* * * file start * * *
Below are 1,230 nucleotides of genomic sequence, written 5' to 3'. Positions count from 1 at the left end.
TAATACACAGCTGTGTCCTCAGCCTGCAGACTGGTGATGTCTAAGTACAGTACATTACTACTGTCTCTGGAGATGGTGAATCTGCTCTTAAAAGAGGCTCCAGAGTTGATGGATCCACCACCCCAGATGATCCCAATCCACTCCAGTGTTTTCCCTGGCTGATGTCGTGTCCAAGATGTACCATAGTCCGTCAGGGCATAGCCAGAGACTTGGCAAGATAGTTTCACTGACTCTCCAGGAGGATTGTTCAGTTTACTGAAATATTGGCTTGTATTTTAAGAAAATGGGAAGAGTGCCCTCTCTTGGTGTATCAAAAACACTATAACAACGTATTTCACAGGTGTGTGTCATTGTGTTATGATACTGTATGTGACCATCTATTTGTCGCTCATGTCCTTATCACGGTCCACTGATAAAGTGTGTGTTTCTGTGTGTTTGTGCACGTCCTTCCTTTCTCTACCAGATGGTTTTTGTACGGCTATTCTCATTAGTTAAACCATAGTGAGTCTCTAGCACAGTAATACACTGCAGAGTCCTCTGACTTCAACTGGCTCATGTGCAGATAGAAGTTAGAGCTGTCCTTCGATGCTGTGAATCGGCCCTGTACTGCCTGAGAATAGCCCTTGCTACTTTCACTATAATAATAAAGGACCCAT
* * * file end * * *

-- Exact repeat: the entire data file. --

Below are 1,230 nucleotides of genomic sequence, written 5' to 3'. Positions count from 1 at the left end.
TAATACACAGCTGTGTCCTCAGCCTGCAGACTGGTGATGTCTAAGTACAGTACATTACTACTGTCTCTGGAGATGGTGAATCTGCTCTTAAAAGAGGCTCCAGAGTTGATGGATCCACCACCCCAGATGATCCCAATCCACTCCAGTGTTTTCCCTGGCTGATGTCGTGTCCAAGATGTACCATAGTCCGTCAGGGCATAGCCAGAGACTTGGCAAGATAGTTTCACTGACTCTCCAGGAGGATTGTTCAGTTTACTGAAATATTGGCTTGTATTTTAAGAAAATGGGAAGAGTGCCCTCTCTTGGTGTATCAAAAACACTATAACAACGTATTTCACAGGTGTGTGTCATTGTGTTATGATACTGTATGTGACCATCTATTTGTCGCTCATGTCCTTATCACGGTCCACTGATAAAGTGTGTGTTTCTGTGTGTTTGTGCACGTCCTTCCTTTCTCTACCAGATGGTTTTTGTACGGCTATTCTCATTAGTTAAACCATAGTGAGTCTCTAGCACAGTAATACACTGCAGAGTCCTCTGACTTCAACTGGCTCATGTGCAGATAGAAGTTAGAGCTGTCCTTCGATGCTGTGAATCGGCCCTGTACTGCCTGAGAATAGCCCTTGCTACTTTCACTATAATAATAAAGGACCCAT